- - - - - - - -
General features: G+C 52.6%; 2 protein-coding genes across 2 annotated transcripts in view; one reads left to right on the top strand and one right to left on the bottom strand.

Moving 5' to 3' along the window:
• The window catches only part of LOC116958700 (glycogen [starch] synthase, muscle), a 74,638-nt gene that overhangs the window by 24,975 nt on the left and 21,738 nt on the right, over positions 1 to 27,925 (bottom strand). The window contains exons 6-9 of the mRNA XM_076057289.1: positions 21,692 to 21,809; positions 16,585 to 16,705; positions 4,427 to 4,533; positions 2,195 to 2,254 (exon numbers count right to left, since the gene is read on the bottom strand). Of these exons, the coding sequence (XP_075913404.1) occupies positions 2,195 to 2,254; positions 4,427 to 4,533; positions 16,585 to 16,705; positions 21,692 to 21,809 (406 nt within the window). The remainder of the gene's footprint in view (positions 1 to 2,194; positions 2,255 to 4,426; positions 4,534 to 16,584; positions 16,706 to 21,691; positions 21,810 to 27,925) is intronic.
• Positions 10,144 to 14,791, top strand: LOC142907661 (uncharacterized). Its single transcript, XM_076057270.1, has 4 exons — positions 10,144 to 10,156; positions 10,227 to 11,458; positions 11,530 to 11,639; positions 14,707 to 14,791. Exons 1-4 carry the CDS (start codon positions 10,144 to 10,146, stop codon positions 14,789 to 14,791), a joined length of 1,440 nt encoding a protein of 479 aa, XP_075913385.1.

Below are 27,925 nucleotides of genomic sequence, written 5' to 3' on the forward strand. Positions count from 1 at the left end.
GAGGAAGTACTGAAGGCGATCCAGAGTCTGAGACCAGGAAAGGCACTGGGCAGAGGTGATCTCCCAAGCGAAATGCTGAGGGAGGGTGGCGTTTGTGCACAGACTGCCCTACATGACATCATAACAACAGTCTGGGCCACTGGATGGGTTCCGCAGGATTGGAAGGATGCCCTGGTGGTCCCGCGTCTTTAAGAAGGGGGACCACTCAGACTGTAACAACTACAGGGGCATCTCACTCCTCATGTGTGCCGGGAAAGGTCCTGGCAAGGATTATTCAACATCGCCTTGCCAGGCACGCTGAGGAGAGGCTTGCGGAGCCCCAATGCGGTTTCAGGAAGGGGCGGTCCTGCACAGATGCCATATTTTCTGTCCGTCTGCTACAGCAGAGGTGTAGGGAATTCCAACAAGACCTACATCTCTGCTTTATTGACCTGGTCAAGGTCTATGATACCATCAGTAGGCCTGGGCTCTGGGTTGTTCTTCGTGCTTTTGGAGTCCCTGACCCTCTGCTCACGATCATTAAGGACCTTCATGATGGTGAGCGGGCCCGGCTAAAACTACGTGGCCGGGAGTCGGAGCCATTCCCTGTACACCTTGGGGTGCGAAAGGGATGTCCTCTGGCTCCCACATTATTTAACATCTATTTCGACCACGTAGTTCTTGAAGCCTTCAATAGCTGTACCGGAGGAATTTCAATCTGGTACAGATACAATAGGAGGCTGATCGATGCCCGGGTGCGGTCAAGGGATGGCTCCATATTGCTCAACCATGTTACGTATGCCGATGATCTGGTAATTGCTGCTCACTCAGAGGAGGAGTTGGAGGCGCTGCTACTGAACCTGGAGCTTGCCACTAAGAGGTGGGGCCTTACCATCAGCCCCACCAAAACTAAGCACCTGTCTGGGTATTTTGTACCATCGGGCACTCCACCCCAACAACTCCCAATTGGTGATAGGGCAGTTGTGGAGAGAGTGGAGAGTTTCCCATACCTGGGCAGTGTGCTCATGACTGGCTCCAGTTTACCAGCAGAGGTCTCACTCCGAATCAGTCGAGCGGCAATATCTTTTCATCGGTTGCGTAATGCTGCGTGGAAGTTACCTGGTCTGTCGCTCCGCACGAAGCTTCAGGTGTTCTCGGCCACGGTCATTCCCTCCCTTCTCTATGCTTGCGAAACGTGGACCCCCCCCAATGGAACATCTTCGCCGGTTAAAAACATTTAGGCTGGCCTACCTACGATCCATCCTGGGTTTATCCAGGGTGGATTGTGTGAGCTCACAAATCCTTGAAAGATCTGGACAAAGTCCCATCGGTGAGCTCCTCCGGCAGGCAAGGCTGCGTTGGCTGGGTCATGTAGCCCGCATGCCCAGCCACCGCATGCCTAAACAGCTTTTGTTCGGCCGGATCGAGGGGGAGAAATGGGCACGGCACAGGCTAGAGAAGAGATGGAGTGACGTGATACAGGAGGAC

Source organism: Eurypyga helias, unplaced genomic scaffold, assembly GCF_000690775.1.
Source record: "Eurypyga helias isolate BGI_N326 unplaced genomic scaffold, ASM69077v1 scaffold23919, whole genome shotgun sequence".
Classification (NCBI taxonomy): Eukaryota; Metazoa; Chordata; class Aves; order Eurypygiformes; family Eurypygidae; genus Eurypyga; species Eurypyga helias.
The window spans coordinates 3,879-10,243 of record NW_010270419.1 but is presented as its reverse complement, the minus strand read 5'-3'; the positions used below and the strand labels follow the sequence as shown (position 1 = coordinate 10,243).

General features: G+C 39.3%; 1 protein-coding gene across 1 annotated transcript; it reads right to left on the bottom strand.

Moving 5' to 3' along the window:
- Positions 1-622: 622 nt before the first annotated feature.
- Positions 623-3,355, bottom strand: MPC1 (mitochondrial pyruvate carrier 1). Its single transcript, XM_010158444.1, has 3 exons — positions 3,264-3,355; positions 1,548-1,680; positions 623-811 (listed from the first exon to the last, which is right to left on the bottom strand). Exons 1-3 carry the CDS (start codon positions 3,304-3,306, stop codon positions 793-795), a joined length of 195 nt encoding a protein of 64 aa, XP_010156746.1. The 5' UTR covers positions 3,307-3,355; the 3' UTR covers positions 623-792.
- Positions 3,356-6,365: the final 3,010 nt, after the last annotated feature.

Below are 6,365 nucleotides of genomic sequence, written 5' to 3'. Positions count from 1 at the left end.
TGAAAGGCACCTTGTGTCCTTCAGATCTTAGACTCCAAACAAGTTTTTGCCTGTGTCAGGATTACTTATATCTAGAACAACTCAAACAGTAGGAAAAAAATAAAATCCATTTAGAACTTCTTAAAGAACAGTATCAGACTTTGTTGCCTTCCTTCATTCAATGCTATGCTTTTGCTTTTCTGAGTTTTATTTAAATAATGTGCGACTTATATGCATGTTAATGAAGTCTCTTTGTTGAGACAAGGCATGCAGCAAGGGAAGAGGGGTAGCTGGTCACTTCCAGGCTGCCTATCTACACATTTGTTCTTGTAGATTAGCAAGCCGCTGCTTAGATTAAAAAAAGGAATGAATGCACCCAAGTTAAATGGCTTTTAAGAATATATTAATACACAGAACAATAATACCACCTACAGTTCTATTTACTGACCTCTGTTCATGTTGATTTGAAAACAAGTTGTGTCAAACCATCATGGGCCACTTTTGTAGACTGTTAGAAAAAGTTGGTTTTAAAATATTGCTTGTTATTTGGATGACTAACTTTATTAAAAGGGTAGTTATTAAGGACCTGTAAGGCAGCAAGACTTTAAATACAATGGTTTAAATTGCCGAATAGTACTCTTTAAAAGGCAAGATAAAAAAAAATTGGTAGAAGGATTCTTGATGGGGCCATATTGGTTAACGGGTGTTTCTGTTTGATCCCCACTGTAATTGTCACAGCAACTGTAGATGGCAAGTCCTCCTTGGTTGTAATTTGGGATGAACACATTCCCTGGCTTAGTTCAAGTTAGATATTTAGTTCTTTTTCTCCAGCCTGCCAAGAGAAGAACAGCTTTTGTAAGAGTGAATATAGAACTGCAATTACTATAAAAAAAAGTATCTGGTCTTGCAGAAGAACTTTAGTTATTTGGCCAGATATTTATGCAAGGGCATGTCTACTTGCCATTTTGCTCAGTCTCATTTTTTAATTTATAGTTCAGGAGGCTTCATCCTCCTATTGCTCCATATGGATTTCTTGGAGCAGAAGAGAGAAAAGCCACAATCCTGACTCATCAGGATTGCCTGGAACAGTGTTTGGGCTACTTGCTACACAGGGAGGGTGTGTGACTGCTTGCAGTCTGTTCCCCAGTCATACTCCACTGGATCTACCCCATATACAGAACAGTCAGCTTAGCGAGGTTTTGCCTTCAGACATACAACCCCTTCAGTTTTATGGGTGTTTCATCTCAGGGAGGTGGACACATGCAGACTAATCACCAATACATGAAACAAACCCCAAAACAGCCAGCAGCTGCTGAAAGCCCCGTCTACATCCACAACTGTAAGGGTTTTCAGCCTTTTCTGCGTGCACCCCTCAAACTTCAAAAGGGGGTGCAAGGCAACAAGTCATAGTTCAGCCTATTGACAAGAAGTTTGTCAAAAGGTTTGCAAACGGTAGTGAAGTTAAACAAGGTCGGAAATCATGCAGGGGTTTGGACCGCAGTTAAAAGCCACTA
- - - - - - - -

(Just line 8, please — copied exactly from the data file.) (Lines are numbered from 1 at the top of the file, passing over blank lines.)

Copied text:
Source record: "Eurypyga helias isolate BGI_N326 unplaced genomic scaffold, ASM69077v1 scaffold23919, whole genome shotgun sequence".